A post by Madame
It's been some time since I posted; not because nothing has happened, but because time and inclination to write didn't coincide, and then a major earthside event put travelling (let alone recording it) off the agenda for a while. These entries will be abbreviated, because I'm going from rough notes and don't have clear memories after this length of time.
23 March 2011
We went on a picnic with Henri, the boys and their respective spouses last night. It was in woods somewhere – not near our home, but somewhere frequented, because there was a picnic table and bench there. I have vague impressions of clinking glasses, singing (Louis brought his lute and Philippe, a small Spanish guitar), laughter and talking about what we'd been doing lately. I suspect there may be a minor French invasion of Sissinghurst sometime soon, after Louis and I described our day there. I wonder how Vita and Harold will feel at having a pack of unruly Bourbons come a-visiting?
24 March 2011
|Katie about three years ago|
After eating, Louis and I went to the shed for our tools. I mentioned liking a particular shovel, finding it a pleasure to use, and had to laugh at myself for sounding like Eric Olthwaite (for those who don't know the name, he was a character from Michael Palin's series Ripping Yarns, a terribly dull man whose great passion in life was shovels). Louis and I had fun steering the wheelbarrow, one hand each on the handles – not the easiest way to guide it! We spent the day marking out the knot garden with tape measures, stakes and string, and started the planting. In the evening, I copied the Iron Age stew featured on Time Team the night before – eel, salmon, sorrel, hawthorn, coriander and so on.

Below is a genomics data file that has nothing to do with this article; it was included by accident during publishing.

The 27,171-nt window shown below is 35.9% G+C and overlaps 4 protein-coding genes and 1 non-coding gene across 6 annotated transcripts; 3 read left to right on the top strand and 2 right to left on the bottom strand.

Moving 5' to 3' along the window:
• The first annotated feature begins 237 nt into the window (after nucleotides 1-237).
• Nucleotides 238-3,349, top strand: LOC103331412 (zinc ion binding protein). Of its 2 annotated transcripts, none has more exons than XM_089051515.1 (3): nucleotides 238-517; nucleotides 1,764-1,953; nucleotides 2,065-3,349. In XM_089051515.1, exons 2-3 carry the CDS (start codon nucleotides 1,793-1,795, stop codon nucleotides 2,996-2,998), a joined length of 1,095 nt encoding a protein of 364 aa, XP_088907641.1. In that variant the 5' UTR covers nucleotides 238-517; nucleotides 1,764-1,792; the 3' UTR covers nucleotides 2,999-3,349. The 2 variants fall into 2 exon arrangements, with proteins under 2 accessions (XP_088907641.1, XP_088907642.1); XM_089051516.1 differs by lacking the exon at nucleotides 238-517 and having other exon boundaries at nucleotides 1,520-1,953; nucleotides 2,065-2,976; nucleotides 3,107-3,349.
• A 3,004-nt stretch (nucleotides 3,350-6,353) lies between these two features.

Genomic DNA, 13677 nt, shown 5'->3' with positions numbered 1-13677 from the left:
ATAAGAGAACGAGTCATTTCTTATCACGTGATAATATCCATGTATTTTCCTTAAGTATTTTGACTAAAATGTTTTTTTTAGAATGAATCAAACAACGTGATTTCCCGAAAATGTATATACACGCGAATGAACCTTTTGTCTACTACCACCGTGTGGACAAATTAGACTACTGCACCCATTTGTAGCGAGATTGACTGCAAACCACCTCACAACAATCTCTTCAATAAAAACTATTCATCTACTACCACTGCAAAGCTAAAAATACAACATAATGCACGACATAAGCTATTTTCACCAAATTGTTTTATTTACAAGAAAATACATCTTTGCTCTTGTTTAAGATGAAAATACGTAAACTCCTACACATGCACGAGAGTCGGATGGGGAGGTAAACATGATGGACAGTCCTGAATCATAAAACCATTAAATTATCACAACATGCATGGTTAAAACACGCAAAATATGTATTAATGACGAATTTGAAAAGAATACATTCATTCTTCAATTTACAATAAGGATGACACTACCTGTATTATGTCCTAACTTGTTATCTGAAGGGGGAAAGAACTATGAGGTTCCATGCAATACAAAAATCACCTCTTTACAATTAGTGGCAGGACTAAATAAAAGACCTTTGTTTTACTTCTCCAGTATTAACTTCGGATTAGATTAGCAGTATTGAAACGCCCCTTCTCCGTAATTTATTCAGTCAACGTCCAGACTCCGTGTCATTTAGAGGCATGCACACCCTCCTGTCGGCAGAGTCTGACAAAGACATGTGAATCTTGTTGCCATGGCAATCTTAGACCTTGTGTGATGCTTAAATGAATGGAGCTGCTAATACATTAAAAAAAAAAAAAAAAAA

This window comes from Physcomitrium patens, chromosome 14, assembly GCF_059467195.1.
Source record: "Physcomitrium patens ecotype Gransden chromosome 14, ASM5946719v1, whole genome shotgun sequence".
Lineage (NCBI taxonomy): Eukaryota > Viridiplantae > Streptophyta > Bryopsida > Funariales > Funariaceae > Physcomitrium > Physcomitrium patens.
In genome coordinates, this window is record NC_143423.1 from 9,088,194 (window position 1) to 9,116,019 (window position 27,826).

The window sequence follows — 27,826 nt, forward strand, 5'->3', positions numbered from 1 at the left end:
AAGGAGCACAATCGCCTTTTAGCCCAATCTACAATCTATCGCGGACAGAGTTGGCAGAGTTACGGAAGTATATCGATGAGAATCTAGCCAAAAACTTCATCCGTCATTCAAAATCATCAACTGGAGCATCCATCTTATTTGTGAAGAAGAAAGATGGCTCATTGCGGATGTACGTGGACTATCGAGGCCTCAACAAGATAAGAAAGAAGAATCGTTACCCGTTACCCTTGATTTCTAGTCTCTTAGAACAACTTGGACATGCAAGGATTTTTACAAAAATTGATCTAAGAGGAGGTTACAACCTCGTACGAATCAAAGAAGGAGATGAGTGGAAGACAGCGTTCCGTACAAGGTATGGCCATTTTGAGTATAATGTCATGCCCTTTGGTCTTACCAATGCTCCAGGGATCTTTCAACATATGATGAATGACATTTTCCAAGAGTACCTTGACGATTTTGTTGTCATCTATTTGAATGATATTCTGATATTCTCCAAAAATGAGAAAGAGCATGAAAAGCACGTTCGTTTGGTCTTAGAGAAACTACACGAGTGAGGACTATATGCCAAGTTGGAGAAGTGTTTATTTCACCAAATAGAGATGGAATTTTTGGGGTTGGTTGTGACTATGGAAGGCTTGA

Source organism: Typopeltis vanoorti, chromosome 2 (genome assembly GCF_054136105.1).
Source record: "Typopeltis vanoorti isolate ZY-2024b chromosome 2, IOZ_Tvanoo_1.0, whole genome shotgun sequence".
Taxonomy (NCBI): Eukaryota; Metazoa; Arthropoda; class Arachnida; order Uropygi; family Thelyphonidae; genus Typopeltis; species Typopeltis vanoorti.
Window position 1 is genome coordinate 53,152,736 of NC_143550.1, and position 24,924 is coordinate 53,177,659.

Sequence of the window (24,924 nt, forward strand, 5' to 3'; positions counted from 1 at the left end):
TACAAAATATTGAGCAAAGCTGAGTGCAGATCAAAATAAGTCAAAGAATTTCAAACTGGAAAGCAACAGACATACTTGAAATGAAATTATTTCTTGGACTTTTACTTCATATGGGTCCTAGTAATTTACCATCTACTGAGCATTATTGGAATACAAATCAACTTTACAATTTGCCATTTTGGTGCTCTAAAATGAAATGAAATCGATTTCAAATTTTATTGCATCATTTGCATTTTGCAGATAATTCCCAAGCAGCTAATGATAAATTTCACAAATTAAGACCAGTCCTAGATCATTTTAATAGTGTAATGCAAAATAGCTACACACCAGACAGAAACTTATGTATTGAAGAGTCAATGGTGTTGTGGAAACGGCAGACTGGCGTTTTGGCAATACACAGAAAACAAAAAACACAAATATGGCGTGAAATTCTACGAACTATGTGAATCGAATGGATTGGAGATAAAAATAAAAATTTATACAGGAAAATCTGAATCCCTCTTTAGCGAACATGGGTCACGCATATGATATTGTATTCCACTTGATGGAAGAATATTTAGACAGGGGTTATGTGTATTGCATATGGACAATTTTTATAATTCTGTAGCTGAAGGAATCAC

25 March 2011
The knot garden is finished! We didn't need our shovels today, just trowels and seed trays. We had lunch in the turret. I said, “You rest, I'll make sandwiches,” to which my gallant man said, “I am not resting while my lady works,” took my hand and we went inside. Digging around in upper cupboards, I found a jar of fish paste, which made Louis wrinkle his nose a bit and say it must have been inspired by all that Victorian or Roman stuff (from things I'd been reading lately). I took the lid off and had a taste.
“It's actually not bad,” I said. Louis had a taste, agreed, and we used it for our sandwiches. It was sort of like pureed sardines, for want of a better description. We took the sandwiches, apples (I laughed about copying autumn fruits in spring) and a couple of bottles of drink – think of ginger pop or some such thing – out to eat in the turret. We talked about how to surface the knot garden's perimeter path, and I had the idea of a plain tessellated path, in a soft sandy colour.